Gain of Expression of Aldo-Ketoreductase Family 1 B10 (AKR1B10) Protein in Pancreatic Adenocarcinoma: A Potential Therapeutic Target.
Kristina A Matkowskyj, Jie Liao, Haonan N Li, Xianzhong Ding, M Sambasiva Rao, Guang-Yu Yang. Northwestern University, Chicago, IL
Background: Aldo-keto reductase family 1 B10 (AKR1B10) protein acts as an enzyme capable of reducing aliphatic aldehydes and ketones; it detoxifies reactive free radical carbonyl compounds and is involved in retinoid metabolism, thus modulating cell proliferation, differentiation and tumorigenesis. Expression of AKR1B10 protein is normally expressed in the intestine and over-expressed in liver and lung carcinomas. Several studies have identified upregulation of AKR1B10 in the normal respiratory epithelium of smokers, suggesting cigarette smoking as an inciting event. The development of pancreatic cancer is firmly linked to cigarette smoking, however the role of AKR1B10 in pancreatic ductal adenocarcinoma is not known. Here, we studied the expression of AKR1B10 in pancreatic epithelium and showed increased expression in pancreatic ductal adenocarcinomas.
Design: Normal and tumor pancreatic tissue microarrays were created for immunohistochemistry use and included 36 cases of pancreatic ductal adenocarcinoma and adjacent non-neoplastic pancreatic tissue from Whipple resection specimens. Immunohistochemistry was performed using a monoclonal mouse AKR1B10 antibody and the avidin-biotin-peroxidase approach. The staining intensity was classified as no staining or increased expression.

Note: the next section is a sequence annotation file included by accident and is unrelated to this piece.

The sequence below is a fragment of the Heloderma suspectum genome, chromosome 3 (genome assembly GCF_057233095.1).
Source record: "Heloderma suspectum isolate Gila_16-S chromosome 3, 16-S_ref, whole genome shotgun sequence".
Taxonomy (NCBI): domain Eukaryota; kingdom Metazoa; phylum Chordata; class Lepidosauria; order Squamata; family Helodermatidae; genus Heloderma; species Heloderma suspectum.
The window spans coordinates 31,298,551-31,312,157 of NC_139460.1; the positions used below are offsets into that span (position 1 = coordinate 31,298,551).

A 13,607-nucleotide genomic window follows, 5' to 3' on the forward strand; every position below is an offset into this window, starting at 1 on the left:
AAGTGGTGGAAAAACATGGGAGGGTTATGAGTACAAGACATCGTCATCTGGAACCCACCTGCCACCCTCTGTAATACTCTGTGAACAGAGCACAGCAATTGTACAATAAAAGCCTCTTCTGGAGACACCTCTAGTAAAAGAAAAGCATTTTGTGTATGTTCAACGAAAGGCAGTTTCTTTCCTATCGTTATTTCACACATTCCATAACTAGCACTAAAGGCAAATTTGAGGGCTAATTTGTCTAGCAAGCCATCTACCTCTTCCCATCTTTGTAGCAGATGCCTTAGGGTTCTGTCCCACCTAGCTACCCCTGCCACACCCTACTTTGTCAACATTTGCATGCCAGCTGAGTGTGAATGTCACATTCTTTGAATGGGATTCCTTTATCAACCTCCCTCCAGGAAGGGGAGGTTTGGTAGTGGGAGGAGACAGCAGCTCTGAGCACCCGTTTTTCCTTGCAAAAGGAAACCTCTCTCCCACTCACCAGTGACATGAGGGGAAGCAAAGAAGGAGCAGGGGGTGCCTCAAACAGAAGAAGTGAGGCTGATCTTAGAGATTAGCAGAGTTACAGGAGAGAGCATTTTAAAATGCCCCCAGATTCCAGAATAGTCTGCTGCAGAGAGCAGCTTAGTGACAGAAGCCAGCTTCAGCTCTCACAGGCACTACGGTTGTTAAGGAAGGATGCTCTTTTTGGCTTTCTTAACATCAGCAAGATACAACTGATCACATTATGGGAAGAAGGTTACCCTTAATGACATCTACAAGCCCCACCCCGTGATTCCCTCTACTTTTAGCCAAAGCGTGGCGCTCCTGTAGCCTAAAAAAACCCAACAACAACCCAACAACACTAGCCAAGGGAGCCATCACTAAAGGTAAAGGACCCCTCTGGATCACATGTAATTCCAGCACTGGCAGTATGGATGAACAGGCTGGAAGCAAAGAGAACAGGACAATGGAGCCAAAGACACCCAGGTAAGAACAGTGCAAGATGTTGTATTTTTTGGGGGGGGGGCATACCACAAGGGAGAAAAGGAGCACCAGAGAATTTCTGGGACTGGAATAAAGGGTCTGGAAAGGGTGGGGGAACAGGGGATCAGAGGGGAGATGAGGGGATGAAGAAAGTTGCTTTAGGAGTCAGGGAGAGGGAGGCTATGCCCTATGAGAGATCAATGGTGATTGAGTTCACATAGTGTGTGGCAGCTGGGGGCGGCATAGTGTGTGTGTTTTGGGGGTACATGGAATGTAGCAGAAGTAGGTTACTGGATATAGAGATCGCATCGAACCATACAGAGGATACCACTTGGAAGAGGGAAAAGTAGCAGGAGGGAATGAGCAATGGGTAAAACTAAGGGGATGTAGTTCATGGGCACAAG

Results: AKR1B10 was expressed as cytoplasmic staining in pancreatic ductal adenocarcinoma compared to adjacent non-neoplastic pancreatic tissue. Increased expression of AKR1B10 was identified in 64% (n=23) of pancreatic ductal adenocarcinomas. The majority of the tumors expressing AKR1B10 were well and moderately differentiated (65 and 30%, respectively). In addition, 70% (n=16) of the tumors expressing AKR1B10 were identified to be from patients with a smoking history.
Conclusions: The over-expression of AKR1B10 in well and moderately differentiated pancreatic adenocarcinomas demonstrates that AKR1B10 may contribute to disease development via effects of smoking by altering retinoid homeostasis with dysregulated apoptosis and cellular proliferation, and should be considered as a candidate for further therapeutic investigations.
Tuesday, March 1, 2011 1:00 PM
Poster Session IV # 66, Tuesday Afternoon